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About The Artist

Wilfred Lim (b.1988) graduated from Nanyang Technological University’s School of Art, Design and Media. He lived and grew up in a small fishing village at the seaside in Pengerang, southern Malaysia for 18 years before pursuing his education in Singapore. Drawing reference from classical paintings, his photographic images are often carefully staged to resemble surreal and whimsical tableaus.

Wilfred is the international winner of Undergraduate Award 2014 (Visual Art Category). He has also been awarded Noise Singapore Awards (Photography), 1st prize for Invisible Photographer Asia Photo Book Asia Award and 2nd place for Nikon Photo Contest 2016-2017, Next Generation Award: Photo Story category.

Ecological Self #1 | 2016
By Wilfred Lim
Archival Inkjet Print on Ilford Smooth Cotton Rag Paper | Edition 1/5, 2/5, 3/5, 4/5, 5/5 + 1 AP | 120cm x 80cm

Ecological Self is an investigation of the relationship between mankind and his environment, taking Norwegian philosopher’s Arne Naess’ study of Deep Ecology as a point of departure. Naess’ philosophy adopts a holistic understanding of the richness and diversity of the ecosystem and its inherent interconnectedness. Central to his belief is the concept of transcending an “egoic” self to attaining an “ecological self” through self-actualisation, where people ultimately experience certain environments as integrated parts of their self-identity rather than detached entities. As such, environmental changes are likely to trigger changes in the self.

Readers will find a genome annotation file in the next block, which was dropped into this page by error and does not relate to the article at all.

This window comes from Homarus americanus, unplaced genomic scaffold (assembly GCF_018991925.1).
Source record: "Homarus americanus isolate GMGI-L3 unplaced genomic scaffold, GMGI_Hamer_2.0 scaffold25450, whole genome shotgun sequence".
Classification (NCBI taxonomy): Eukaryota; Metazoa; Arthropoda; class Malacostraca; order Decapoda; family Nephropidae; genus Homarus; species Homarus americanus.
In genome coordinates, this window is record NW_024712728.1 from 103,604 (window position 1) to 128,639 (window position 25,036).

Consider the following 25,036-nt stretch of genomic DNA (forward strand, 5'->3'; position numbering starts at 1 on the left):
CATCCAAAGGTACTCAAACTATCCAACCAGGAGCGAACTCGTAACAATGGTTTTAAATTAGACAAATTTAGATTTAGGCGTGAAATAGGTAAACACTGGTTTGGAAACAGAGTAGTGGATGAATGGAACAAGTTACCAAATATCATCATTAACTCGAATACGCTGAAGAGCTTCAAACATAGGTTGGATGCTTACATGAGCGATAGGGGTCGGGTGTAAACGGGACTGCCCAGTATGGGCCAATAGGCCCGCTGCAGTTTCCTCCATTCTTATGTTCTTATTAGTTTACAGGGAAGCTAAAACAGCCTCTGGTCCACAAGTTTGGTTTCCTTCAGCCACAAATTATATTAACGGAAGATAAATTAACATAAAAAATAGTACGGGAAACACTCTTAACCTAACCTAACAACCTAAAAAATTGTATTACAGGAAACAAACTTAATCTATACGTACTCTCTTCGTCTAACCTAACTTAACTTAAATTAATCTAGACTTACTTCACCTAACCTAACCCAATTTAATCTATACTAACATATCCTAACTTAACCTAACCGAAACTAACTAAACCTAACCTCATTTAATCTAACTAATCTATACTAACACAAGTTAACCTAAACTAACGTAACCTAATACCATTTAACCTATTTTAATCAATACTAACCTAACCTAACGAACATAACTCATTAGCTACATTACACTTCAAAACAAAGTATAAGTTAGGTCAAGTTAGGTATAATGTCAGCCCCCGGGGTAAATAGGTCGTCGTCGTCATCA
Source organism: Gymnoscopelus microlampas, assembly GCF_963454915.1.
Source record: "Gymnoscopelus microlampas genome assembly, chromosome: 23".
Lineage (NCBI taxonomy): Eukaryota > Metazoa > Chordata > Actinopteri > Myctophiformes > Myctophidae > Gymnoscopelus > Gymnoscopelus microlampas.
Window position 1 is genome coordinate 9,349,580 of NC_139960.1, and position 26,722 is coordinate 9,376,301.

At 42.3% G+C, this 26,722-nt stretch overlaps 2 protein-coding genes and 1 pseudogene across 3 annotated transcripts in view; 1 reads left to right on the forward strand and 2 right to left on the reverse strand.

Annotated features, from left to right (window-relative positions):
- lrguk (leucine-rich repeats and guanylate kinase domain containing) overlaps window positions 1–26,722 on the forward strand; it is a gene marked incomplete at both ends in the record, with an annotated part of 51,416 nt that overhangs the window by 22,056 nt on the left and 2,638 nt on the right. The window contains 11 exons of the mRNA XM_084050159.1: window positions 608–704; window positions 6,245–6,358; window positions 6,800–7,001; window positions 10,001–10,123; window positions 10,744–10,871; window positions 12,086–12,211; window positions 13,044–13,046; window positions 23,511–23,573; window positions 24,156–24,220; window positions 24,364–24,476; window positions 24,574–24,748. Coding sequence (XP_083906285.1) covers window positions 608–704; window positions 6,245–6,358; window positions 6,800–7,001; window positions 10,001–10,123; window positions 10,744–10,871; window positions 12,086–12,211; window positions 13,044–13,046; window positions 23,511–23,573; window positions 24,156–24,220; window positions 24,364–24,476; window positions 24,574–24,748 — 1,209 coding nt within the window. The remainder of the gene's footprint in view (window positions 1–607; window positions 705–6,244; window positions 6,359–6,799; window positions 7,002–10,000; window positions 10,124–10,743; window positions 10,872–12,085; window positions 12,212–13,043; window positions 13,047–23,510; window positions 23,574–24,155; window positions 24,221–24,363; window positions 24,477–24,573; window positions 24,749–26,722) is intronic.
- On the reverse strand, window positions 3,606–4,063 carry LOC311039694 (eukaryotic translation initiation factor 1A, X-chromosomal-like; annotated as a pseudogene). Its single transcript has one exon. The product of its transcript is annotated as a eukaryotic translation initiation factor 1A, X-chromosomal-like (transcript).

As a follow up to Red Note (2013) & Red Note - Part II (2015), this series focuses on abandoned items salvaged during my visits to homes which have been demolished. Most of these are personal possessions encapsulating their past owners’ memories and identity. Cast aside during a period of major life transition, they bring to mind the process of ecdysis in reptiles, where old skin is molted to make room for growth. Can drastic alterations in living spaces lead to a discontinuity in one’s identity? Imagining who these individuals were and how they lived, I posed these objects against landscapes in Pengerang which I felt were most representative and symbolic of their owners’ identities, committing one final portrait of their absence and presence to memory.

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